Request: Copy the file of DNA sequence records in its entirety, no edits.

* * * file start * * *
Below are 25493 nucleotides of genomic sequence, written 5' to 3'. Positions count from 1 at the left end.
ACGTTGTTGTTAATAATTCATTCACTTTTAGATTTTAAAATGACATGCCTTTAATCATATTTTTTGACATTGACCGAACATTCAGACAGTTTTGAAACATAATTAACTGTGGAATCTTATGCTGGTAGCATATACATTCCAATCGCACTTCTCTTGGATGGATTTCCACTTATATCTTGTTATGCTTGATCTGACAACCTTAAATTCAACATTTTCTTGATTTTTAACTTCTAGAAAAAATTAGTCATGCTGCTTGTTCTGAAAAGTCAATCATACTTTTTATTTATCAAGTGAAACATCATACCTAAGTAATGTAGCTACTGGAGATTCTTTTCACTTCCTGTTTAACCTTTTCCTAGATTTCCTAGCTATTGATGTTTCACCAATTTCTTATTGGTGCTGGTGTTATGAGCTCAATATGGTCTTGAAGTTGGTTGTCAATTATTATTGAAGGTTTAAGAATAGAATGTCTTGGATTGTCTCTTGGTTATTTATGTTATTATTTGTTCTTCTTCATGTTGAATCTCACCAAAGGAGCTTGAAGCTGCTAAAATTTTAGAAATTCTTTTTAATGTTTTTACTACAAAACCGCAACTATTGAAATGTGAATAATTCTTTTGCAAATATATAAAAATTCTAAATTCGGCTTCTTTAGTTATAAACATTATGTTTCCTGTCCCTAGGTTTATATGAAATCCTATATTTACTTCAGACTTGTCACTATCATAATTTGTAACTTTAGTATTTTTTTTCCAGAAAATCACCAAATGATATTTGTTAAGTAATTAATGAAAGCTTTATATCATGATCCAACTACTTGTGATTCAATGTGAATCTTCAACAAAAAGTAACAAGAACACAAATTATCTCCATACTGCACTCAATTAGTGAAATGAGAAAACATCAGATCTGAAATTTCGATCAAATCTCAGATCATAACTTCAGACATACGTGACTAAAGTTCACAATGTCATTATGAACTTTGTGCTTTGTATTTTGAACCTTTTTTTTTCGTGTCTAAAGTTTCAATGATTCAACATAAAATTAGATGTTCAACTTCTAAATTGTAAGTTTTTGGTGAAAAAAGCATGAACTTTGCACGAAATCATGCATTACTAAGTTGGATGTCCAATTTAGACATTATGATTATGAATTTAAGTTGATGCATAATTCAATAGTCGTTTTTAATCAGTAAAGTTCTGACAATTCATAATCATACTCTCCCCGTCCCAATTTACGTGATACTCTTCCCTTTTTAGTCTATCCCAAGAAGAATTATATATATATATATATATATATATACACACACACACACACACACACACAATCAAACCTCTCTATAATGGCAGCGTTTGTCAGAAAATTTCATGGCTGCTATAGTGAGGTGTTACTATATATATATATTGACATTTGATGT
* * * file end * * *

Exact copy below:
Below are 25493 nucleotides of genomic sequence, written 5' to 3'. Positions count from 1 at the left end.
ACGTTGTTGTTAATAATTCATTCACTTTTAGATTTTAAAATGACATGCCTTTAATCATATTTTTTGACATTGACCGAACATTCAGACAGTTTTGAAACATAATTAACTGTGGAATCTTATGCTGGTAGCATATACATTCCAATCGCACTTCTCTTGGATGGATTTCCACTTATATCTTGTTATGCTTGATCTGACAACCTTAAATTCAACATTTTCTTGATTTTTAACTTCTAGAAAAAATTAGTCATGCTGCTTGTTCTGAAAAGTCAATCATACTTTTTATTTATCAAGTGAAACATCATACCTAAGTAATGTAGCTACTGGAGATTCTTTTCACTTCCTGTTTAACCTTTTCCTAGATTTCCTAGCTATTGATGTTTCACCAATTTCTTATTGGTGCTGGTGTTATGAGCTCAATATGGTCTTGAAGTTGGTTGTCAATTATTATTGAAGGTTTAAGAATAGAATGTCTTGGATTGTCTCTTGGTTATTTATGTTATTATTTGTTCTTCTTCATGTTGAATCTCACCAAAGGAGCTTGAAGCTGCTAAAATTTTAGAAATTCTTTTTAATGTTTTTACTACAAAACCGCAACTATTGAAATGTGAATAATTCTTTTGCAAATATATAAAAATTCTAAATTCGGCTTCTTTAGTTATAAACATTATGTTTCCTGTCCCTAGGTTTATATGAAATCCTATATTTACTTCAGACTTGTCACTATCATAATTTGTAACTTTAGTATTTTTTTTCCAGAAAATCACCAAATGATATTTGTTAAGTAATTAATGAAAGCTTTATATCATGATCCAACTACTTGTGATTCAATGTGAATCTTCAACAAAAAGTAACAAGAACACAAATTATCTCCATACTGCACTCAATTAGTGAAATGAGAAAACATCAGATCTGAAATTTCGATCAAATCTCAGATCATAACTTCAGACATACGTGACTAAAGTTCACAATGTCATTATGAACTTTGTGCTTTGTATTTTGAACCTTTTTTTTTCGTGTCTAAAGTTTCAATGATTCAACATAAAATTAGATGTTCAACTTCTAAATTGTAAGTTTTTGGTGAAAAAAGCATGAACTTTGCACGAAATCATGCATTACTAAGTTGGATGTCCAATTTAGACATTATGATTATGAATTTAAGTTGATGCATAATTCAATAGTCGTTTTTAATCAGTAAAGTTCTGACAATTCATAATCATACTCTCCCCGTCCCAATTTACGTGATACTCTTCCCTTTTTAGTCTATCCCAAGAAGAATTATATATATATATATATATATATATACACACACACACACACACACACACAATCAAACCTCTCTATAATGGCAGCGTTTGTCAGAAAATTTCATGGCTGCTATAGTGAGGTGTTACTATATATATATATTGACATTTGATGT